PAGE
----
Wednesday, October 14, 2015

Internet troubles worry county officials

J-E Editor

Recently the Webster County government chose to switch internet and phone services from AT&T to Time Warner, a move that was promised to be both smooth and much more cost efficient for the county, but some elected officials aren’t happy with the result. In fact, jailer Terry Elder is afraid problems with internet services at the jail will result in some major and possibly costly issues for the county, which is already operating on a tight budget.

“Our internet goes down constantly,” he told the court on Monday morning. “We’ve called them and they’ve tried hard to fix our problem, but I don’t see anything else to do but switch back to AT&T.”

The two main problems Elder says the jail has experienced are losing contact with the Kentuckty Department of Corrections, which communicates information on inmates, and VINELink. VINELink is the official website for Victim Information and Notification Everyday (VINE), the company that notifies victims when an inmate charged in their crime is released from jail.

“If we don’t do something, someone is going to get released and VINE isn’t going to be notified,” Elder said. “When that happens, a victim isn’t going to get notified.”
Elder also said that an issue with the Time Warner service was responsible for accidently trigger an alarm at the jail.

Other county offices and officials reporting problems include the Road Department, County Clerk, County Attorney, Sheriff and Judge Executive. The only office that said they have not had a problem is 911 Dispatch.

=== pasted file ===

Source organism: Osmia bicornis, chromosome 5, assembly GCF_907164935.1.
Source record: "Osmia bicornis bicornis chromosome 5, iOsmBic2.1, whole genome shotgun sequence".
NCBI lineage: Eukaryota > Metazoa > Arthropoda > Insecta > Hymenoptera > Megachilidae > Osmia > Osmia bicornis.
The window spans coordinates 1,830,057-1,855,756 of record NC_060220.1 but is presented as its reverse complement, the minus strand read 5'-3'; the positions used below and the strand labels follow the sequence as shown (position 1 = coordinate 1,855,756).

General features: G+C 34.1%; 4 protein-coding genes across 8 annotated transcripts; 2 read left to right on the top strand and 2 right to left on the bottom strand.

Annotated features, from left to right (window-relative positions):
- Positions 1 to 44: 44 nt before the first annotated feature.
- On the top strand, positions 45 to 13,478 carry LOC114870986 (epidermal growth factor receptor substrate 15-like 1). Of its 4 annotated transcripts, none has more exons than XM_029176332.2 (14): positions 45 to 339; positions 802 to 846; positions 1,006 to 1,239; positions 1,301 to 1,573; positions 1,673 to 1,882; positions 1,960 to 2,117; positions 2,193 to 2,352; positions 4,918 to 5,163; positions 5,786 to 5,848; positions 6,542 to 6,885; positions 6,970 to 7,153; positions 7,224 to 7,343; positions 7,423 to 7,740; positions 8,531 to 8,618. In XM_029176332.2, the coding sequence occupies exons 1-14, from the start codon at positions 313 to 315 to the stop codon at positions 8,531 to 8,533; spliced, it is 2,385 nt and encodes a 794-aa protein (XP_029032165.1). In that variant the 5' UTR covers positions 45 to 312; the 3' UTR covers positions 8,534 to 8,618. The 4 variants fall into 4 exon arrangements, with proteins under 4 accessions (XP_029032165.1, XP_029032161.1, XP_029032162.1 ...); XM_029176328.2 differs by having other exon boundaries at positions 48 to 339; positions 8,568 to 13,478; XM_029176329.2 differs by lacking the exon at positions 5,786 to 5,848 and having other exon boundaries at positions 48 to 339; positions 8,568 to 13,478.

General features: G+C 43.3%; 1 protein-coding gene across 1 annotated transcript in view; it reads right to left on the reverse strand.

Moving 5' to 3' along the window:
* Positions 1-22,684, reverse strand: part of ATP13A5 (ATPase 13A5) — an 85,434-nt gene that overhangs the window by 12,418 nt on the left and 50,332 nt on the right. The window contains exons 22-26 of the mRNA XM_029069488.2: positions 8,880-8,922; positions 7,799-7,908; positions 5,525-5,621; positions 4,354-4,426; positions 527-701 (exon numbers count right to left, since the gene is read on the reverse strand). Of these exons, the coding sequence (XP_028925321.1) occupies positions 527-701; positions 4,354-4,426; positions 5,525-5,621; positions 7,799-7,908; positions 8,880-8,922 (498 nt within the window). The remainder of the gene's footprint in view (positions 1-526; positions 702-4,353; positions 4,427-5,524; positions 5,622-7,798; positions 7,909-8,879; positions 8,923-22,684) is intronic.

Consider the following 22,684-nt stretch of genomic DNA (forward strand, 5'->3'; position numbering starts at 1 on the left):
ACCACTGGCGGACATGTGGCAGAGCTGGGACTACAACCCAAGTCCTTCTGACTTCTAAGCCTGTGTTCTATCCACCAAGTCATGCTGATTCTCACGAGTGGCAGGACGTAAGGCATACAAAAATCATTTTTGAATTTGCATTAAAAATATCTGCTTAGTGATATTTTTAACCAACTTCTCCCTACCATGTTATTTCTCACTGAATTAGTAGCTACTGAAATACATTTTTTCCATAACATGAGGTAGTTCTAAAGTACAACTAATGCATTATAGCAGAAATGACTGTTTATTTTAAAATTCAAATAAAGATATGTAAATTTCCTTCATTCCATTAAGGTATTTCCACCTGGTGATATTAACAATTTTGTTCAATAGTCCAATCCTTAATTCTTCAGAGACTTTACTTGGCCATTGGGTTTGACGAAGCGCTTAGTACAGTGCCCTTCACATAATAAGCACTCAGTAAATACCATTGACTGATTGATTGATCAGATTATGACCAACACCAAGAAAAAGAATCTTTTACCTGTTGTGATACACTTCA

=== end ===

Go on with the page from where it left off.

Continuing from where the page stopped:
Magistrates agreed that they want David Hagen, the representative of Time-Warner Cable who convinced them to switch from AT&T, at a fiscal court meeting.

In other business, at the request of Road Department foreman Rob Mooney, representatives of SnowEx and KYFab were on hand Monday to tell the court about a new salt brine system their companies have developed.

The Brine Pro 2000 mixes traditional road salt with tap water to create an ice and snow melting brine solution which can be used to pretreat county roads prior to the arrival of bad weather. The state already uses a similar solution.

“I’m really interested in this pretreatment,” Mooney told the court. “Every year the state already has their roads cleared and we’re still working on hard packed snow and ice.”
Joel Collins with SnowEx told the court that the reason for that is KYTC uses brine. Brine not only prevents snow and ice from bonding with the roadway, which aids with removal, it also works to melt snow and ice.

“Salt by itself doesn’t melt anything,” Collins said, pointing out that sunshine and rising temperatures are needed to activate plain salt. “Brine will melt snow and ice, which then also becomes brine.”

The equipment needed for the Brine Pro 2000 will cost between $30-45,000, depending on which, if any, setup is chosen. The annual savings would come from reducing the county’s salt usage by about 50% per winter.

“This is a green initiative,” Collins told the court. “The EPA loves brine because it is less corrosive than salt. Salt isn’t good for anybody. It doesn’t help our ground water or our grass.”

“We’re in a very tight budget,” Magistrate Tony Felker of Providence said. “Coming up with $45,000 isn’t going to be easy. I think you have a good product, but we’ll have to see what we can do.”

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